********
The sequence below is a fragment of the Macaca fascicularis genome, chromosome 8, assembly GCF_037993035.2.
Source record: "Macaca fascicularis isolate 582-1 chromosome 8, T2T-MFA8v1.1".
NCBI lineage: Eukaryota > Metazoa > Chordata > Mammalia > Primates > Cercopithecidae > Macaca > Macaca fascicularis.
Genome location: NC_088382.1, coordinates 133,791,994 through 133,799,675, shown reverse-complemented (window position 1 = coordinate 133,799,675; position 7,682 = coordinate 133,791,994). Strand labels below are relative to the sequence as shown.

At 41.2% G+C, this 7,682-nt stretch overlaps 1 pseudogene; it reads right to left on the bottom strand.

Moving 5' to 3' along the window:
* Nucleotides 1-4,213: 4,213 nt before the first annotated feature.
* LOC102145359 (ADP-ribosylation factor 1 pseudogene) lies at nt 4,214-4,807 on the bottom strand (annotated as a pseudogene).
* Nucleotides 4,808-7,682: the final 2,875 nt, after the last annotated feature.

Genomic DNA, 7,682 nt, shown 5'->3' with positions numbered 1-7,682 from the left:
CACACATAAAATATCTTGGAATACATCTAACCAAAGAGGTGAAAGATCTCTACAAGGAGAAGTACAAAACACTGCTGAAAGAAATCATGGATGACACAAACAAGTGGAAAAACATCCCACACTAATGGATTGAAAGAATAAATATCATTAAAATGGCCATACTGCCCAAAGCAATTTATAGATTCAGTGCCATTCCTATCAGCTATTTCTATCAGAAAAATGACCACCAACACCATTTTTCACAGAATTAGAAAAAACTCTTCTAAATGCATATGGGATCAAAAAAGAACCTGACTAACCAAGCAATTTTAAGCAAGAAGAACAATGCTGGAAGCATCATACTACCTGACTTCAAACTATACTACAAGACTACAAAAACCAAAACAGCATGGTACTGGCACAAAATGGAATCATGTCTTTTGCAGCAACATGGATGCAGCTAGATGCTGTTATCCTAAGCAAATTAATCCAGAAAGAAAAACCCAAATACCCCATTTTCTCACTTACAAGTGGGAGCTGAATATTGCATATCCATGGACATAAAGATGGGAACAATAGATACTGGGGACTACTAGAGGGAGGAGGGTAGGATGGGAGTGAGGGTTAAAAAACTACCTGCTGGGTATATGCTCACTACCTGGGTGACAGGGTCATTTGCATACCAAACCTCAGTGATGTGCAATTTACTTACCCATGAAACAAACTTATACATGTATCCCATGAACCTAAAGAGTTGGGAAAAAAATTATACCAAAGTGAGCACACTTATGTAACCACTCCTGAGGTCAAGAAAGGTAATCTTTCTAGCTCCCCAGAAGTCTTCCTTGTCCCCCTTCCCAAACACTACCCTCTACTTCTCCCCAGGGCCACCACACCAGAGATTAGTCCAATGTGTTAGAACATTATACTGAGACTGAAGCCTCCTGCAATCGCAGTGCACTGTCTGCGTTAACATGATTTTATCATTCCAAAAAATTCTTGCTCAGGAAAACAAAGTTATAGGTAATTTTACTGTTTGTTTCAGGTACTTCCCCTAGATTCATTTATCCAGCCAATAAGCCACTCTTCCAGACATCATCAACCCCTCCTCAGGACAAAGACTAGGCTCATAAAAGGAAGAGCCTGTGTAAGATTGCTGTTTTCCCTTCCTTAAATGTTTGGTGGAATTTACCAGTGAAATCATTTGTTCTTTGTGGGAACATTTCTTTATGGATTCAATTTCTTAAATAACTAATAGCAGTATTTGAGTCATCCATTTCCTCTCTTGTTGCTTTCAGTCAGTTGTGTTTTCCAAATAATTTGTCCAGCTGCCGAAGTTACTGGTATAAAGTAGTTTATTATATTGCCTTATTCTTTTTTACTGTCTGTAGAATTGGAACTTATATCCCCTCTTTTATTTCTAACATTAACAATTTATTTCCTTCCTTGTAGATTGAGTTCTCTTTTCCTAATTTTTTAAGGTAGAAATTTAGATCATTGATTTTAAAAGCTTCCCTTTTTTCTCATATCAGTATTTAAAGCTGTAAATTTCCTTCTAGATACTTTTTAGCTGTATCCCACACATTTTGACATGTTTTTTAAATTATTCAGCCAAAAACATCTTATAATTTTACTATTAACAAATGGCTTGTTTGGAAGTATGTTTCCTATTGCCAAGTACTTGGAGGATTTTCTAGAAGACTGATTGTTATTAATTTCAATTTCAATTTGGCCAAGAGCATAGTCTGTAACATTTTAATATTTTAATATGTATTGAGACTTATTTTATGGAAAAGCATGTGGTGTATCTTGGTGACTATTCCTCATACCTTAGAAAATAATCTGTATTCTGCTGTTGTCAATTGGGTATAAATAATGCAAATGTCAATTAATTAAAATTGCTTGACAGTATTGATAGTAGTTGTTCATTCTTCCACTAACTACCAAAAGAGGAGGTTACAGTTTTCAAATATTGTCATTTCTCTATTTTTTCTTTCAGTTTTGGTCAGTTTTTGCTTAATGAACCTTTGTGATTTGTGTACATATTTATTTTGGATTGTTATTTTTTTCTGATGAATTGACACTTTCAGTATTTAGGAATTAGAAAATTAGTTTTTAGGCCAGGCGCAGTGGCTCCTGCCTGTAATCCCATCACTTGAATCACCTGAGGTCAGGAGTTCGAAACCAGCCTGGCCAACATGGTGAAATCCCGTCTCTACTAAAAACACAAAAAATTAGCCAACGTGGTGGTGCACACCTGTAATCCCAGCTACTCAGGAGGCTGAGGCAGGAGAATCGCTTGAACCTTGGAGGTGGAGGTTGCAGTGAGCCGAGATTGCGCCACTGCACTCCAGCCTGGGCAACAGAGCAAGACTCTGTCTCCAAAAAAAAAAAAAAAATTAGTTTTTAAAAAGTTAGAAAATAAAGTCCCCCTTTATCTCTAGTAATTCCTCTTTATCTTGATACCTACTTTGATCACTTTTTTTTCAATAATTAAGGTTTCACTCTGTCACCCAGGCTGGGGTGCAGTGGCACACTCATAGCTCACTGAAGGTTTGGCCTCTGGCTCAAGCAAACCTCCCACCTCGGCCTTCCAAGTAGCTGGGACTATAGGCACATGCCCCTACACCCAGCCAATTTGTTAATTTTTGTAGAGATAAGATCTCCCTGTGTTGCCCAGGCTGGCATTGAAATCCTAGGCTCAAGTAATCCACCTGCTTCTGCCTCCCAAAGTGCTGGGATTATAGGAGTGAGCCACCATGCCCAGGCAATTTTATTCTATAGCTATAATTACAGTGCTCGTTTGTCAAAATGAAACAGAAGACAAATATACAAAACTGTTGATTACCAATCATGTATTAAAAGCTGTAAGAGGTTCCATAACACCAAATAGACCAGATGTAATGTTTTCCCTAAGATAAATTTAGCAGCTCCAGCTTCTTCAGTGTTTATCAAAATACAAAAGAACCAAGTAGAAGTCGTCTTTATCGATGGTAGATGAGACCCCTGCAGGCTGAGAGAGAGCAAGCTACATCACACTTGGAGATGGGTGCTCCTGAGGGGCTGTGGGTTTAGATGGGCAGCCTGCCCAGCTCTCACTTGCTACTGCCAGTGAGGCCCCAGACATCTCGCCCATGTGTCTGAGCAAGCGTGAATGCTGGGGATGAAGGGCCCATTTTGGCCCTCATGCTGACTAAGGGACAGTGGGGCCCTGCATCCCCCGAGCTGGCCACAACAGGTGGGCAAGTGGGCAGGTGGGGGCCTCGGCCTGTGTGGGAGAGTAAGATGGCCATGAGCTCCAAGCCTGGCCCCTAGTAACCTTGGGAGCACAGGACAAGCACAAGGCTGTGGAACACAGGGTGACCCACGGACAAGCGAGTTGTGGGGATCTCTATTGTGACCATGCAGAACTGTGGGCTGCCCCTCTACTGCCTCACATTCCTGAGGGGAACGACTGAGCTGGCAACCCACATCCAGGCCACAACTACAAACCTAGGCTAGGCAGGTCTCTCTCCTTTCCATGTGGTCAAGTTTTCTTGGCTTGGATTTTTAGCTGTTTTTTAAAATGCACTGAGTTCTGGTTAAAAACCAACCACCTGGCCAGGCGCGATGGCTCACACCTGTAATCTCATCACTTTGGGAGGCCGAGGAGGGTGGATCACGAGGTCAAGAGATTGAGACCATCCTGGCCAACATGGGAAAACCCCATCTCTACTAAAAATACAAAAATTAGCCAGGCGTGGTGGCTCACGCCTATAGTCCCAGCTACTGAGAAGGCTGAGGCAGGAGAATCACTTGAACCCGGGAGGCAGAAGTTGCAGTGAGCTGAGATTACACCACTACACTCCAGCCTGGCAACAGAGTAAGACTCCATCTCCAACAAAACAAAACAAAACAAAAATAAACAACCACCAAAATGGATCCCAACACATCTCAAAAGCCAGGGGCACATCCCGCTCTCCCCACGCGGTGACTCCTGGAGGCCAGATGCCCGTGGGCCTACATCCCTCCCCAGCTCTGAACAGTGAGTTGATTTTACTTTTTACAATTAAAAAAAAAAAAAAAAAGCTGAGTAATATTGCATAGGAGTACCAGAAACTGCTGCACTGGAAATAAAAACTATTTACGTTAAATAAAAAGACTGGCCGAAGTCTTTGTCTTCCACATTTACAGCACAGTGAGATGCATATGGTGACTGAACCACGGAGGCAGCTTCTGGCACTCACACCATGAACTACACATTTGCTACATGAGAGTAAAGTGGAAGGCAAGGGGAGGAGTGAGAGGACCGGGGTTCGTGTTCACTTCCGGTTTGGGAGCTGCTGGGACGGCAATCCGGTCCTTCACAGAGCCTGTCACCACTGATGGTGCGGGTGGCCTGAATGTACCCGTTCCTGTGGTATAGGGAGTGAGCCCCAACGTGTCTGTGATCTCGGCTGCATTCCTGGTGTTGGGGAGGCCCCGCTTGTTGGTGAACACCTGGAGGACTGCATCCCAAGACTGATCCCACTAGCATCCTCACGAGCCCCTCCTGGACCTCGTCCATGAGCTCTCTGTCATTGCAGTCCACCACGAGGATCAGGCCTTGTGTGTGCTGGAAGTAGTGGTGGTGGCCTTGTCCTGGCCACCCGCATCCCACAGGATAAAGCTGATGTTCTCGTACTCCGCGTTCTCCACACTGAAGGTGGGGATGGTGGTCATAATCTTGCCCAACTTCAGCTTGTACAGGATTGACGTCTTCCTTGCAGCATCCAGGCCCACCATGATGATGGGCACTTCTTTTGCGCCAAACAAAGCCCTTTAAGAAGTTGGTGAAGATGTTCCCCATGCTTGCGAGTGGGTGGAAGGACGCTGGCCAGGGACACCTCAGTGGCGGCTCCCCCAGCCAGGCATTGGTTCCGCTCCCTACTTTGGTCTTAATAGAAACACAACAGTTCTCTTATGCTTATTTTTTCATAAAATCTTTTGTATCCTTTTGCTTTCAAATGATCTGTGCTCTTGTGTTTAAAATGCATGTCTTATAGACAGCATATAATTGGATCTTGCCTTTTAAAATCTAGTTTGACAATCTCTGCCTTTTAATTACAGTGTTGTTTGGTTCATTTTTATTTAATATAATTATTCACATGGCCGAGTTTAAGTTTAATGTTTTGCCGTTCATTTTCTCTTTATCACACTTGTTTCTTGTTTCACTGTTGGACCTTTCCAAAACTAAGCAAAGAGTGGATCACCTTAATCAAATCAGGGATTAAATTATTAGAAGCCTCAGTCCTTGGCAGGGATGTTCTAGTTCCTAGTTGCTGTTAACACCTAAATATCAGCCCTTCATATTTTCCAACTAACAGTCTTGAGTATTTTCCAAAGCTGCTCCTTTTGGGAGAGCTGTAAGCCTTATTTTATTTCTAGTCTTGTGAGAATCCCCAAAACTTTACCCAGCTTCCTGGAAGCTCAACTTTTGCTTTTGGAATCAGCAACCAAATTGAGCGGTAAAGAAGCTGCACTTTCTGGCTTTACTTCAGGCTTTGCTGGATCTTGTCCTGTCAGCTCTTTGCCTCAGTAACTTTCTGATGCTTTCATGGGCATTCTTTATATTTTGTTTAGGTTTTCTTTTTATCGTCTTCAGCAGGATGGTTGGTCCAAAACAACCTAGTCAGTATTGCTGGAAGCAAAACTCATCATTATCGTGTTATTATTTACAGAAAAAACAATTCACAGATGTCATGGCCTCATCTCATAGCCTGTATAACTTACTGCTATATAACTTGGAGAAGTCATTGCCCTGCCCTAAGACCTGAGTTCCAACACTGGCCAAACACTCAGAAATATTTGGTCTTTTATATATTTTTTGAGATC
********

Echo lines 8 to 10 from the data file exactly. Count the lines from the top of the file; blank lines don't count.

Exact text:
* LOC102145359 (ADP-ribosylation factor 1 pseudogene) lies at nt 4,214-4,807 on the bottom strand (annotated as a pseudogene).
* Nucleotides 4,808-7,682: the final 2,875 nt, after the last annotated feature.

Genomic DNA, 7,682 nt, shown 5'->3' with positions numbered 1-7,682 from the left: